A section of the Japanese public complained about the violence of the Kimetsu no Yaiba anime to the BPO, but did not get the response they wanted
At this point, it would seem ridiculous for someone to complain about the level of violence in the Kimetsu no Yaiba anime. Especially since we are talking about a series that began airing in April 2019.
Not just in Japan but around the world thanks to services like Crunchyroll, Funimation, and Netflix. Well, it turns out that precisely in the country of the Rising Sun some people showed concern about what is seen in this animated adaptation.
Violence is very present in Kimetsu no Yaiba
That was when Fuji TV aired two specials that recap the history of television anime before the animated movie. That is, from the successful Demon Slayer: Kimetsu no Yaiba The Movie: Mugen Train.
While many viewers were delighted, others were not so delighted. So much so that they sent their complaints to the Broadcasting Ethics and Program Improvement Organization or BPO, to find out their position on the matter.
The BPO is not a government entity, but its comments are taken into account by Japanese broadcasters. The criticism against Kimetsu no Yaiba is in relation to airing in primetime.
Especially with its bloody and cruel scenes. Someone in the audience complained, “I felt incredibly uncomfortable with the grotesque depictions of people being eaten, an arm ripped off, and other terrible acts of violence.”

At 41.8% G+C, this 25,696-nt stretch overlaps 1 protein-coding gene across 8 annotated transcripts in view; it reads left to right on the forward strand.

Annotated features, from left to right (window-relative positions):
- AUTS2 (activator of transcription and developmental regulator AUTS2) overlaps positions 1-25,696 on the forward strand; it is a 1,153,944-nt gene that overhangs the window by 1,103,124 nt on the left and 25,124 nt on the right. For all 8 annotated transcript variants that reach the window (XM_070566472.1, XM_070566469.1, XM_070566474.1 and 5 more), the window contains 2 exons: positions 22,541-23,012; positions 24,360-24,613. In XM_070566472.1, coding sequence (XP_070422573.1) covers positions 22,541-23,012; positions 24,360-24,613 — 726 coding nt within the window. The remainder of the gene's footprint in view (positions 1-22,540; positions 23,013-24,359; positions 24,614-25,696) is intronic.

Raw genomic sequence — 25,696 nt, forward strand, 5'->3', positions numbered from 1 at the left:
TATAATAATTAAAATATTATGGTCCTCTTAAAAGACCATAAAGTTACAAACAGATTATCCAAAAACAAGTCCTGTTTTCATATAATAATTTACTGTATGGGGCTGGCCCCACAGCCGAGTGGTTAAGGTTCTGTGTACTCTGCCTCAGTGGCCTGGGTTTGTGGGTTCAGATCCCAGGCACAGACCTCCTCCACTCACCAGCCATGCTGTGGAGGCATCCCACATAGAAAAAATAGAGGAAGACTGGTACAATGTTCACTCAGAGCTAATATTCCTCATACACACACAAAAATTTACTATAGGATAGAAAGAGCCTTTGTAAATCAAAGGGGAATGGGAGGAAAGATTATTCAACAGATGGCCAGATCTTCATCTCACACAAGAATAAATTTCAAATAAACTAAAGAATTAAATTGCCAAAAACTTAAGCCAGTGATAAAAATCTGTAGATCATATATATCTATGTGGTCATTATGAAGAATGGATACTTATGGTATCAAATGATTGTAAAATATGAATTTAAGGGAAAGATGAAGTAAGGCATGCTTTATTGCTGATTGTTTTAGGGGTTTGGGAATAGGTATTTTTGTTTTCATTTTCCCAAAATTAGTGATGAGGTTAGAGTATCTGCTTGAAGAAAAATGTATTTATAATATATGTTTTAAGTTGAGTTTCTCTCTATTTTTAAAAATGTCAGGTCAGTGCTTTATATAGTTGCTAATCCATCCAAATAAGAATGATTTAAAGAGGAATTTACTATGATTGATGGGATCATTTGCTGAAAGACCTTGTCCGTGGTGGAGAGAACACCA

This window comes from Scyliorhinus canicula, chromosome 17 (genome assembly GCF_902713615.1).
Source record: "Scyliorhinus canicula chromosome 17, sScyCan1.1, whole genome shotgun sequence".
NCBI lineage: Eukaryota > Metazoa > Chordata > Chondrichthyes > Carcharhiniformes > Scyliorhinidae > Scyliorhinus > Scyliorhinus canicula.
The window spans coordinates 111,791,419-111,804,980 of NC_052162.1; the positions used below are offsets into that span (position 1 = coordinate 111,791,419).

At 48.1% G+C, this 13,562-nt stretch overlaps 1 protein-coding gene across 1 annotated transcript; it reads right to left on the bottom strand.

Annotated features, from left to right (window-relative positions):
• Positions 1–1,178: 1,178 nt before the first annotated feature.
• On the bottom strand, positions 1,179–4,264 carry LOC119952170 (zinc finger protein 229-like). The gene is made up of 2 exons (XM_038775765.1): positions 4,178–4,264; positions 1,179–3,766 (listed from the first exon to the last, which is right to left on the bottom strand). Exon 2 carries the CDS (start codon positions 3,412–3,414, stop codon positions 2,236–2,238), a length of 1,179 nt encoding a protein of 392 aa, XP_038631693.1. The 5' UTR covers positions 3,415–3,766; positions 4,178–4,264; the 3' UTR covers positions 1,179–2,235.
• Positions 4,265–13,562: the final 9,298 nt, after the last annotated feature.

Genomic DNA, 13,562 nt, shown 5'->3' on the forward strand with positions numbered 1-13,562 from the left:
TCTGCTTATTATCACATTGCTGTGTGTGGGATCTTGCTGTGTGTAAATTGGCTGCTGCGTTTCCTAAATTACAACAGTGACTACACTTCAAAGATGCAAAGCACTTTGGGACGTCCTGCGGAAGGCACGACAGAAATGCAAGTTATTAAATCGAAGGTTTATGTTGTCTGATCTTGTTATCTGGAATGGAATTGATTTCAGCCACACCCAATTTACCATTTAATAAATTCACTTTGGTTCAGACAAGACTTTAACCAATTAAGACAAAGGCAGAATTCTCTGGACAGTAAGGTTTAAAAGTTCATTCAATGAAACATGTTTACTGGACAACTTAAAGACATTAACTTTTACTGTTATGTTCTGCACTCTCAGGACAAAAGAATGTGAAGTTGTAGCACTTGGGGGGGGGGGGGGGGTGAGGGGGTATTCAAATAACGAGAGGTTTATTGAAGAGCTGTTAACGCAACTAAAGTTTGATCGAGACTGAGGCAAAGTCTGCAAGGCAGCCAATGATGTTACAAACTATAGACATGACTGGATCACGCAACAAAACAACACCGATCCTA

The BPO defended the freedom of expression of the series
As always, the BPO took public concerns into account. But he did not respond in the way some thought. In their report they highlighted a couple of statements. The first was “the popularity of the series and the film suggests that its content has been deemed acceptable.”
In the second, the organization made clear “in addition, the concept of voluntary discretion of the viewer while watching is widely understood and accepted.”
Some were surprised by this BPO reaction to Kimetsu no Yaiba. But it is consistent with the way of proceeding of this entity. It not only promotes the highest ethical standards, but seeks to ensure freedom of speech and expression in Japanese television productions.
We will have to see how he handles things in the second season of the anime, especially in the part that begins on December 5 and is more ‘problematic’.